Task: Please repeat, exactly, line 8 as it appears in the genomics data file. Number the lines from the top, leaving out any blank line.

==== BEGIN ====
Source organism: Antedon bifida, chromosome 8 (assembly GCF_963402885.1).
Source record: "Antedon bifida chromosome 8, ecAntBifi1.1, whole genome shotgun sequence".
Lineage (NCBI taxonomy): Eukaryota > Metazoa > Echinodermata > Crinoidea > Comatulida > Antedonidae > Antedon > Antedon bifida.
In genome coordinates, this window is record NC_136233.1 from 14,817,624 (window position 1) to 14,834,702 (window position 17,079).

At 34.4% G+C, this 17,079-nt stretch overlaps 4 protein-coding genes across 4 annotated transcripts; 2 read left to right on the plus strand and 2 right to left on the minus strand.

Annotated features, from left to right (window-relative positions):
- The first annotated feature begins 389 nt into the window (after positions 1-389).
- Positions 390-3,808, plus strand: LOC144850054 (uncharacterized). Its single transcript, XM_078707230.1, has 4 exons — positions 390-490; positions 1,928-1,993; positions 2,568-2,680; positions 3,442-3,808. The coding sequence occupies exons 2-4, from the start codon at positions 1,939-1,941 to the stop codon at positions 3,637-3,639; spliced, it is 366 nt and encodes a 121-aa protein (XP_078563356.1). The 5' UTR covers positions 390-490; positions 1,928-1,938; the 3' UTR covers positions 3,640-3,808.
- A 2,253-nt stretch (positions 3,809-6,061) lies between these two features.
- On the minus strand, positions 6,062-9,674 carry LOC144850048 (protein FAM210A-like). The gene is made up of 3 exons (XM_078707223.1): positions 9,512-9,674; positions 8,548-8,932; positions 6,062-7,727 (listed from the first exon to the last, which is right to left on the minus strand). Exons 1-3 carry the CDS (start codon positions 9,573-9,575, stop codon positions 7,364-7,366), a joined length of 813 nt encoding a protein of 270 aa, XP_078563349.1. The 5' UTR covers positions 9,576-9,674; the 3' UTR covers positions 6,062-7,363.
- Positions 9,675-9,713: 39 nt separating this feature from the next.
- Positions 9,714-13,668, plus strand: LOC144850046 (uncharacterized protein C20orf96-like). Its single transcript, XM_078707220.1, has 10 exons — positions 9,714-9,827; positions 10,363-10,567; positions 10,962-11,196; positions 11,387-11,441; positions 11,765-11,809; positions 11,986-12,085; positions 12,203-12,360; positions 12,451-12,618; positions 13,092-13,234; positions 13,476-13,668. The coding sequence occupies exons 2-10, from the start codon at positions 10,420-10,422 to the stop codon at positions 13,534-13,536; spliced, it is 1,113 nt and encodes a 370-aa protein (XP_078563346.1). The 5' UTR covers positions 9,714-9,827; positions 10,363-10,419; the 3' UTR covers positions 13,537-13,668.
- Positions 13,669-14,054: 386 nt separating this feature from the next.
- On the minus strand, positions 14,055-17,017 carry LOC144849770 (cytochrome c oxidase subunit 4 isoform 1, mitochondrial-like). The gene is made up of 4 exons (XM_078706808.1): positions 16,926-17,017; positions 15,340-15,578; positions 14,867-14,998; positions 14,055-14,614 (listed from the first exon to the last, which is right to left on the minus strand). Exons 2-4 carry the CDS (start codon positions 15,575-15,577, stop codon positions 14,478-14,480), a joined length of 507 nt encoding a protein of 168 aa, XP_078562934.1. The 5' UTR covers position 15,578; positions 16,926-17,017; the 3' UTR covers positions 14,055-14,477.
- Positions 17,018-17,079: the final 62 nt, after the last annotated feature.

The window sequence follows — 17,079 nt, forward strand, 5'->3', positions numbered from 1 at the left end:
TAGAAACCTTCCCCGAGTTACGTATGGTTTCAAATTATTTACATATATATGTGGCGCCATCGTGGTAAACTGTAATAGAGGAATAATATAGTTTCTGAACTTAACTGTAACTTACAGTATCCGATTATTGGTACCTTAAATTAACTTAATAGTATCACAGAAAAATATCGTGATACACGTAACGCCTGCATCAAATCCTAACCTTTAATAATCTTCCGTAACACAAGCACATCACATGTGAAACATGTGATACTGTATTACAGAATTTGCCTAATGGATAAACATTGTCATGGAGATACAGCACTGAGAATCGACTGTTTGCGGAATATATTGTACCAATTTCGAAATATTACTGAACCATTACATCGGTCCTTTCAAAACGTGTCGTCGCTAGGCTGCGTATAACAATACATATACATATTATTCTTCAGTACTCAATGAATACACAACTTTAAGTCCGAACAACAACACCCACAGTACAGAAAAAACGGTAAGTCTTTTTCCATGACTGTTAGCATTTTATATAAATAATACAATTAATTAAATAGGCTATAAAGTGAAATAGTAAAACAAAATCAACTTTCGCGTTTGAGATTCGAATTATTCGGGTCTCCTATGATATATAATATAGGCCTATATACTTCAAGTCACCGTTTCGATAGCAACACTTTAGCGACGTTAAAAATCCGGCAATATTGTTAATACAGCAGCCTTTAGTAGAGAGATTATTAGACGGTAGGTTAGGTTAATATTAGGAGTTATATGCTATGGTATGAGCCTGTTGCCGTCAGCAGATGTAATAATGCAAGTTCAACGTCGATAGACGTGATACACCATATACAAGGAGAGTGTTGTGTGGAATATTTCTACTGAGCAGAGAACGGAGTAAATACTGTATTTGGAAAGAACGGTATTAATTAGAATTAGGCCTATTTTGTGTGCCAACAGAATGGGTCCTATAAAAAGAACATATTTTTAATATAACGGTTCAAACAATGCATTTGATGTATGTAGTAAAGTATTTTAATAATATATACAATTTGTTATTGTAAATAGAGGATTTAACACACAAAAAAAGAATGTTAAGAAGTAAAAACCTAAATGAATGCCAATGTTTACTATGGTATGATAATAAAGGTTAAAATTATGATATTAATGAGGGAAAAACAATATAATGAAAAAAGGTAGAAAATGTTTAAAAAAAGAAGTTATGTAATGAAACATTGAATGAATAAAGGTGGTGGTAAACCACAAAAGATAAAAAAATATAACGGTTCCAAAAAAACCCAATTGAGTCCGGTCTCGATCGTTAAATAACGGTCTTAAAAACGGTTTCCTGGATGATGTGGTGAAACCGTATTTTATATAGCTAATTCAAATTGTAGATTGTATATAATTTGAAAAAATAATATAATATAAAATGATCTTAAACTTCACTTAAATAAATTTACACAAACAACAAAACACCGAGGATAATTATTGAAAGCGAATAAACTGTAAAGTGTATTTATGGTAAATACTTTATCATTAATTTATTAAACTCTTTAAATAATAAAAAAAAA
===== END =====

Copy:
- Positions 390-3,808, plus strand: LOC144850054 (uncharacterized). Its single transcript, XM_078707230.1, has 4 exons — positions 390-490; positions 1,928-1,993; positions 2,568-2,680; positions 3,442-3,808. The coding sequence occupies exons 2-4, from the start codon at positions 1,939-1,941 to the stop codon at positions 3,637-3,639; spliced, it is 366 nt and encodes a 121-aa protein (XP_078563356.1). The 5' UTR covers positions 390-490; positions 1,928-1,938; the 3' UTR covers positions 3,640-3,808.